Because of the transparent atmosphere, Marís surface can be observed directly, unless its obscured by a passing dust storm, cloud, or an atmospheric haze. The surface formations that may be observed through a telescope are divided into three groups, differing by their albedo and colouring: reddish orange places called Ďdesertsí or Ďcontinentsí, gray areas called Ďlakesí, Ďseasí, etc.., and the last of all the dazzling white polar caps. Unlike the seas on the Moon, the dark areas on Marís surface vary in albedo and size, as well as colour, according to the seasons of the year, usually after a dust storm. Also the size of the polar caps depend on the season of the year. The caps may be seen with the use of a small telescope, and the same is also true for the darkest formations on the surface such as Mare Acidalium, Syrtis Major, Mare Sirenum, and others.
Spaceprobes that explored mars during the seventies led to more detailed maps of the planets surface. Close-up views of the albedo formations do not correspond to a specfic type of surface, as in the cases found on the Moon. A large part of the southern hemisphere of Mars and also the smaller part of the Northern hemisphere are heavily marked with craters, like our Moonís continents. This cratered area is geologically the oldest area, and includes dates from a period of heavy bombardment. The huge basin Hellas Planitia is 1,500 km in diameter and 6 km deep. The northern hemisphere is mainly flat. There are fewer craters located in this area and the predominant type are splash craters. Two large shield volcanoes- Hecates tholus and Elysium Mons- rise above the plain area Elysium Planitia. About 200 km away from the crater Mie is the area where Viking Lander 2 landed on the surface on the 3rd of September, 1976, finding Mars to be a desert filled with stones and blanketed with dust.
The craters on Mars are named, such as the craters on the Moon, after prominent technologists and scientists, as well as artists and travellers. Smaller craters shown on more detailed maps are named after villages and towns on Earth.
Around the equator in the planet's western hemisphere there are two interesting regions, the largest of their kind in the Solar System: the Valles Marineris complex of canyons and the Tharsis volcanic region.
The main volcanic region of Mars is the Tharsis range. The large volcanoes of Mars look like the shield volcanoes one could find in Hawaii. The volcanoes located in this region are of record dimensions. The volcano Olympus Mons has a complex caldra that measures 25 km above the mountain and 80 km across. The diameter of the mountainís circular base is approximately 500 km. Remnants of old lava flows can be traced hundreds of kilometers away from the base of the mountian. These huge deminsions indicate that the volcano had been active for many thousands of millions of years, and it is possible that it may still become an active volcano today. Bright clouds of crystal ice clouds form above the mountain, mostly in the spring.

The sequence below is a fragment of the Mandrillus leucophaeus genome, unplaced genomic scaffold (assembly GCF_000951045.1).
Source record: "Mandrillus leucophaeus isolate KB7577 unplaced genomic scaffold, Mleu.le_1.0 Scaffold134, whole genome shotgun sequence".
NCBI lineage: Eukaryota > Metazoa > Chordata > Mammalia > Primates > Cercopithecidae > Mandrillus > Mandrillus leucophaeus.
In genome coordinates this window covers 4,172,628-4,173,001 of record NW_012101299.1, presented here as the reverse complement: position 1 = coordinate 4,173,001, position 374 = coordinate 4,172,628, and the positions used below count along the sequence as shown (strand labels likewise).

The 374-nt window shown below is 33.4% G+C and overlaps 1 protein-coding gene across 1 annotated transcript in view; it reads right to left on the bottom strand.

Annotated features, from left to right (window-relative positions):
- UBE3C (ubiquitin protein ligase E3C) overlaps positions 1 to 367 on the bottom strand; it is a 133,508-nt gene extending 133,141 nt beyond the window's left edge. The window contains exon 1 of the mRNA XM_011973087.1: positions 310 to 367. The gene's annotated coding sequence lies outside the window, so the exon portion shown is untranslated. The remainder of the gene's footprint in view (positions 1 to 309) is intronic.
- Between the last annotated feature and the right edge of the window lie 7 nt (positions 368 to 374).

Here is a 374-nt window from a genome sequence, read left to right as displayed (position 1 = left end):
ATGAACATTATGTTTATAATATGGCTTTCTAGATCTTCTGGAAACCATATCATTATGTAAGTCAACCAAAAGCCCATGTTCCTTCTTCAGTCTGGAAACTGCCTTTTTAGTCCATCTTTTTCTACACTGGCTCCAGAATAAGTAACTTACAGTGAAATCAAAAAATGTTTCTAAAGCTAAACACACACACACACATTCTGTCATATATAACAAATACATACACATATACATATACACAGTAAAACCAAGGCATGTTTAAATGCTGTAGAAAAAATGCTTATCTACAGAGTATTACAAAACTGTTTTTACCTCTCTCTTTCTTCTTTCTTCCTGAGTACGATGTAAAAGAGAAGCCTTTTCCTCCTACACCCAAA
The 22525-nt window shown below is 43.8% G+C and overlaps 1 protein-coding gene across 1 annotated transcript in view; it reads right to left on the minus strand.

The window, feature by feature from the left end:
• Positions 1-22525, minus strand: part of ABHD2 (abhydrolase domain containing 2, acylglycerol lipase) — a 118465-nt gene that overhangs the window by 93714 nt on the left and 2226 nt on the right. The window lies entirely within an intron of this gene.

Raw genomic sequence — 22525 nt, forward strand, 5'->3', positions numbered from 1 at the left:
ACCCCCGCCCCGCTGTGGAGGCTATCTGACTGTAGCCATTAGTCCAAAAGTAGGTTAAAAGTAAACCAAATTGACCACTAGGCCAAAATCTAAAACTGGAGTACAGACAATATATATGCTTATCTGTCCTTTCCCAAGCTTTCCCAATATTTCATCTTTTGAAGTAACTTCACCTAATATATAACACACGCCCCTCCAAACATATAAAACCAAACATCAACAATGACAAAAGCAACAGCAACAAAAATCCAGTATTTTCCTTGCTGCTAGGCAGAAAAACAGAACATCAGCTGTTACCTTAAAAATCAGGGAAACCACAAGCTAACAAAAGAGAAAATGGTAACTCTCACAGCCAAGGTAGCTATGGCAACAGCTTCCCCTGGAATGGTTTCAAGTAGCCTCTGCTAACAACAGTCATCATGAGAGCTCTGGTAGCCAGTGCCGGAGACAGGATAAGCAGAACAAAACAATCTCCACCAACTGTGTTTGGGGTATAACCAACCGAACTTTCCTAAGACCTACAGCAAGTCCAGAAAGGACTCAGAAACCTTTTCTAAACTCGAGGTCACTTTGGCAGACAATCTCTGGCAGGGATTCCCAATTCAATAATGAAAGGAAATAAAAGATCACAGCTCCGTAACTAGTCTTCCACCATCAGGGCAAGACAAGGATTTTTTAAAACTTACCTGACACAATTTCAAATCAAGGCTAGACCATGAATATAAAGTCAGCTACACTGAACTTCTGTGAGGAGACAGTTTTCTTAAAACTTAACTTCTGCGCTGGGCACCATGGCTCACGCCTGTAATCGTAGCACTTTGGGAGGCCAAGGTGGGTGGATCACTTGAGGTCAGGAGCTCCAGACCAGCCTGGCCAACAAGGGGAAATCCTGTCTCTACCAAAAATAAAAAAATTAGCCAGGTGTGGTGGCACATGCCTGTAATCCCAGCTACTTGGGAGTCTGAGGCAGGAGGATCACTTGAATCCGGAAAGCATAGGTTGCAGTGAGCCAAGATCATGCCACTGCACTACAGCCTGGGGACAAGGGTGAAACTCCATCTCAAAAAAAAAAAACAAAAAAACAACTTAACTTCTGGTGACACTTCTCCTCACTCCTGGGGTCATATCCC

Tharis is the largest volcanic area on Mars and in the past vast quantities of lava flowed over thousands of kilometers of surface forming a covering of increasing thickness. It gradually built a circular region as high as 10 km and a radius of more than 1000 km. The volcanic activity of unprecedented proportions played a very important role in the shaping of the martian landscape.
The largest formation of complex tectonic origin is Valles Marineris complex systems of rilles, faults, and fissures in the planetís crust. The largest formation of tectonics origin is the Valles Marineris array of canyons, named after the spacecraft Mariner 9, that in the years 1971- 1972 mapped the whole planet in detail for the first time. The formation extends eastward 45000 km from the centre of the tharsis range in parallel rows of steep walled canyons reaching up to 200 km across. On the walls and floors of such canyons one can find numerous traces of huge land slides. The loose materials are then further shifted and shaped by the martian winds.
The region of Chryse Planitia is where the Viking Lander 1 touched down on the 20th of July, 1976. The probe's cameras showed a stony desert with small sand dunes. Biological analysis of the soil taken didnít reveal any traces of life.
Here are a few links on the web with more information about Mars:
Daily Martian Weather Report
The Mars Academy
Mars Team Online
Life on Mars?
Mars Exploration Education Home Page!
Mars Virtual Landing Sites